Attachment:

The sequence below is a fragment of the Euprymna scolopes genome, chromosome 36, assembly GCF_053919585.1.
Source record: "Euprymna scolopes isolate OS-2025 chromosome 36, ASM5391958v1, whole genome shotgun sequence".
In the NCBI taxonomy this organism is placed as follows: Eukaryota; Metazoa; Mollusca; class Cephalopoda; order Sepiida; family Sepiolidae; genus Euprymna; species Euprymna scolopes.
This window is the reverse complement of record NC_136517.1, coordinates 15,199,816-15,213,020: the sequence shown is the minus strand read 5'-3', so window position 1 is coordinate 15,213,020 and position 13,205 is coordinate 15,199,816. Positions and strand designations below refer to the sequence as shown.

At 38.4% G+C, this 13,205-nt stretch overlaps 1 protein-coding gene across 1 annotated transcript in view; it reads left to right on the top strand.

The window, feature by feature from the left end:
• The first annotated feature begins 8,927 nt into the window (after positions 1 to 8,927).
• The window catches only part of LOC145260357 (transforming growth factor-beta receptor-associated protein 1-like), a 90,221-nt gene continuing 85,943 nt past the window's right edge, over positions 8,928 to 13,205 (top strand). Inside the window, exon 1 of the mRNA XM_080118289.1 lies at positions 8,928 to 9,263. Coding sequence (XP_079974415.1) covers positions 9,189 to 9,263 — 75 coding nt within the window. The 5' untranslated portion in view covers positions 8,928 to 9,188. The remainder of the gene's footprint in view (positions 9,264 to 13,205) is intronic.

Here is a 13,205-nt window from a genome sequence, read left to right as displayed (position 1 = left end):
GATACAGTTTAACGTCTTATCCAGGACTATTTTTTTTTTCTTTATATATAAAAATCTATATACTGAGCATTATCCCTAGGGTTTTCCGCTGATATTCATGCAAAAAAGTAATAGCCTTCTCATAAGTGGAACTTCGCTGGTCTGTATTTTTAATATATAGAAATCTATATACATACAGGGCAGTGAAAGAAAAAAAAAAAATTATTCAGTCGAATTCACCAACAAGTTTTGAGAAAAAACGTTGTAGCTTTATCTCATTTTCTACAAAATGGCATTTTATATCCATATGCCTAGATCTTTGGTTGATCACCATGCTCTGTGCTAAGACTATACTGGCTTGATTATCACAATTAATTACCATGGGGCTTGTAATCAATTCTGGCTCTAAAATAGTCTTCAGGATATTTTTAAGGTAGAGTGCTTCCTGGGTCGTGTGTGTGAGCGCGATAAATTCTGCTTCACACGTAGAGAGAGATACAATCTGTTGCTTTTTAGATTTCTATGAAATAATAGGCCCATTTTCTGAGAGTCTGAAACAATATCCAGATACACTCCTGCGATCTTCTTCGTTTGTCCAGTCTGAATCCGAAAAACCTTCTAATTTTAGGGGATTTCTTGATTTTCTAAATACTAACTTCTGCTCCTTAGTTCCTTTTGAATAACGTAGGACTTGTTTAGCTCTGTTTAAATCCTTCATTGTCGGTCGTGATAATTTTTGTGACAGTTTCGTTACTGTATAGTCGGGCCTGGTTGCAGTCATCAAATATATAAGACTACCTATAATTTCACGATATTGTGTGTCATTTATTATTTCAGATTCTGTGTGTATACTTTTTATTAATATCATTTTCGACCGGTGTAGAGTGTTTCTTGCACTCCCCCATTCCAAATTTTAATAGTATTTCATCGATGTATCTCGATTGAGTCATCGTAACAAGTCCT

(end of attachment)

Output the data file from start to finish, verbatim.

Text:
The sequence below is a fragment of the Euprymna scolopes genome, chromosome 36, assembly GCF_053919585.1.
Source record: "Euprymna scolopes isolate OS-2025 chromosome 36, ASM5391958v1, whole genome shotgun sequence".
In the NCBI taxonomy this organism is placed as follows: Eukaryota; Metazoa; Mollusca; class Cephalopoda; order Sepiida; family Sepiolidae; genus Euprymna; species Euprymna scolopes.
This window is the reverse complement of record NC_136517.1, coordinates 15,199,816-15,213,020: the sequence shown is the minus strand read 5'-3', so window position 1 is coordinate 15,213,020 and position 13,205 is coordinate 15,199,816. Positions and strand designations below refer to the sequence as shown.

At 38.4% G+C, this 13,205-nt stretch overlaps 1 protein-coding gene across 1 annotated transcript in view; it reads left to right on the top strand.

The window, feature by feature from the left end:
• The first annotated feature begins 8,927 nt into the window (after positions 1 to 8,927).
• The window catches only part of LOC145260357 (transforming growth factor-beta receptor-associated protein 1-like), a 90,221-nt gene continuing 85,943 nt past the window's right edge, over positions 8,928 to 13,205 (top strand). Inside the window, exon 1 of the mRNA XM_080118289.1 lies at positions 8,928 to 9,263. Coding sequence (XP_079974415.1) covers positions 9,189 to 9,263 — 75 coding nt within the window. The 5' untranslated portion in view covers positions 8,928 to 9,188. The remainder of the gene's footprint in view (positions 9,264 to 13,205) is intronic.

Here is a 13,205-nt window from a genome sequence, read left to right as displayed (position 1 = left end):
GATACAGTTTAACGTCTTATCCAGGACTATTTTTTTTTTCTTTATATATAAAAATCTATATACTGAGCATTATCCCTAGGGTTTTCCGCTGATATTCATGCAAAAAAGTAATAGCCTTCTCATAAGTGGAACTTCGCTGGTCTGTATTTTTAATATATAGAAATCTATATACATACAGGGCAGTGAAAGAAAAAAAAAAAATTATTCAGTCGAATTCACCAACAAGTTTTGAGAAAAAACGTTGTAGCTTTATCTCATTTTCTACAAAATGGCATTTTATATCCATATGCCTAGATCTTTGGTTGATCACCATGCTCTGTGCTAAGACTATACTGGCTTGATTATCACAATTAATTACCATGGGGCTTGTAATCAATTCTGGCTCTAAAATAGTCTTCAGGATATTTTTAAGGTAGAGTGCTTCCTGGGTCGTGTGTGTGAGCGCGATAAATTCTGCTTCACACGTAGAGAGAGATACAATCTGTTGCTTTTTAGATTTCTATGAAATAATAGGCCCATTTTCTGAGAGTCTGAAACAATATCCAGATACACTCCTGCGATCTTCTTCGTTTGTCCAGTCTGAATCCGAAAAACCTTCTAATTTTAGGGGATTTCTTGATTTTCTAAATACTAACTTCTGCTCCTTAGTTCCTTTTGAATAACGTAGGACTTGTTTAGCTCTGTTTAAATCCTTCATTGTCGGTCGTGATAATTTTTGTGACAGTTTCGTTACTGTATAGTCGGGCCTGGTTGCAGTCATCAAATATATAAGACTACCTATAATTTCACGATATTGTGTGTCATTTATTATTTCAGATTCTGTGTGTATACTTTTTATTAATATCATTTTCGACCGGTGTAGAGTGTTTCTTGCACTCCCCCATTCCAAATTTTAATAGTATTTCATCGATGTATCTCGATTGAGTCATCGTAACAAGTCCT